fate of the furious the rockThe next movie starring Johnson that went to China was the 2016 animated film "Moana" ($32.7 million), and then in 2017 "The Fate of the Furious" found incredible success there with $392.8 million, helping the movie earn $1.2 billion worldwide.

With audiences in China already getting a glimpse of Johnson this year when "Jumanji: Welcome to the Jungle" opened there in January ($78 million), the $55 million "Rampage" opening suggests it doesn't matter whether he's with an ensemble or solo: They want to see Johnson.

"Johnson continues to prove that he is the most bankable star in the world with his growing global appeal," the comScore box-office analyst Paul Dergarabedian told Business Insider. "It's hard to imagine any other star who could have catapulted 'Rampage' to a nearly $150 million worldwide debut."

But in an indication of just how important China is, The Rock made sure to spend some time there before "Rampage" opened.

Mr. Johnson goes to Shanghai

It's pretty standard to tour the globe for publicity on a major Hollywood release, but when you're a huge star like Dwayne Johnson, the hustle can be narrowed down to some key regions. And Warner Bros. made sure one of Johnson's stops was in China.

Johnson went on a promotional tour in Shanghai for "Rampage," his first time visiting the country's largest city, a studio source told Business Insider.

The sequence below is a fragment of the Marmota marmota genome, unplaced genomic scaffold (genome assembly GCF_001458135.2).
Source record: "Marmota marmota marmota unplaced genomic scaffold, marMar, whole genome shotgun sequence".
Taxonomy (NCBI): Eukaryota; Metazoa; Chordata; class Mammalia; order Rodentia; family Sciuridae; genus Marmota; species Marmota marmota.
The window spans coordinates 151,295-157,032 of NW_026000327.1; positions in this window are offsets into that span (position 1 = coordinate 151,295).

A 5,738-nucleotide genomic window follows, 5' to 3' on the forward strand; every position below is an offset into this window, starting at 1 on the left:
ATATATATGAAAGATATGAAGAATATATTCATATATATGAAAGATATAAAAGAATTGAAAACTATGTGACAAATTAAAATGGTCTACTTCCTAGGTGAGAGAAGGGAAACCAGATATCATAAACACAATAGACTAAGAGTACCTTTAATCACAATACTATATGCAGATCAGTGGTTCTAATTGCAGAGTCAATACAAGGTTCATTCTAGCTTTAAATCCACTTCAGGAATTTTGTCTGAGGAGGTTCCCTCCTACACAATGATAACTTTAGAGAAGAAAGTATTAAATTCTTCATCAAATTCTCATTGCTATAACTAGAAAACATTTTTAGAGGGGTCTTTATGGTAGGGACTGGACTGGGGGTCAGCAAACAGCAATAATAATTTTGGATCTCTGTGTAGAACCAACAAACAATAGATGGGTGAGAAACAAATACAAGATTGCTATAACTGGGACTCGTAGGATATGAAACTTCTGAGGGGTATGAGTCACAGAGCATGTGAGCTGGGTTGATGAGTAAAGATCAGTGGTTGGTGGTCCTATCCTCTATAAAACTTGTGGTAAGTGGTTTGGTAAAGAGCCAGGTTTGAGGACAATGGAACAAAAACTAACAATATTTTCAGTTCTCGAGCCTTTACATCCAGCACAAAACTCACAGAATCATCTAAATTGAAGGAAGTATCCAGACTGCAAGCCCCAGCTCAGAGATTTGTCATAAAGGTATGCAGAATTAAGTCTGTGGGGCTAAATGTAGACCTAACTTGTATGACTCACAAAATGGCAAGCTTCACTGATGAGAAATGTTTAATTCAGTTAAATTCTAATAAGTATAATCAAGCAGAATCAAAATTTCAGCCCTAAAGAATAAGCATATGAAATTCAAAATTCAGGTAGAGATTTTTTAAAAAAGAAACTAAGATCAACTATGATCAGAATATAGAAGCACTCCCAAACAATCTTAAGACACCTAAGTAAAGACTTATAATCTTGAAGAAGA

And the way he was treated, he's certain to return.

The movie's press conference in the city was live-streamed through multiple partners across the country, there was a fan screening in Shanghai's biggest theater, and Johnson extended his likability across all ages after he befriended three kids who were dressed as the three monsters from the movie during the press conference (the movie is based on a popular video game in which giant monsters destroy cities).

"Dwayne, or 'Johnson' as they call him in China, was in great spirits and charmed all of the audiences with his signature enthusiasm and humor," the source said.

Along with the $55 million opening weekend, "Rampage" took in $15.7 million on its opening day in China, the third-highest opening day ever for a Warner Bros. movie in the country.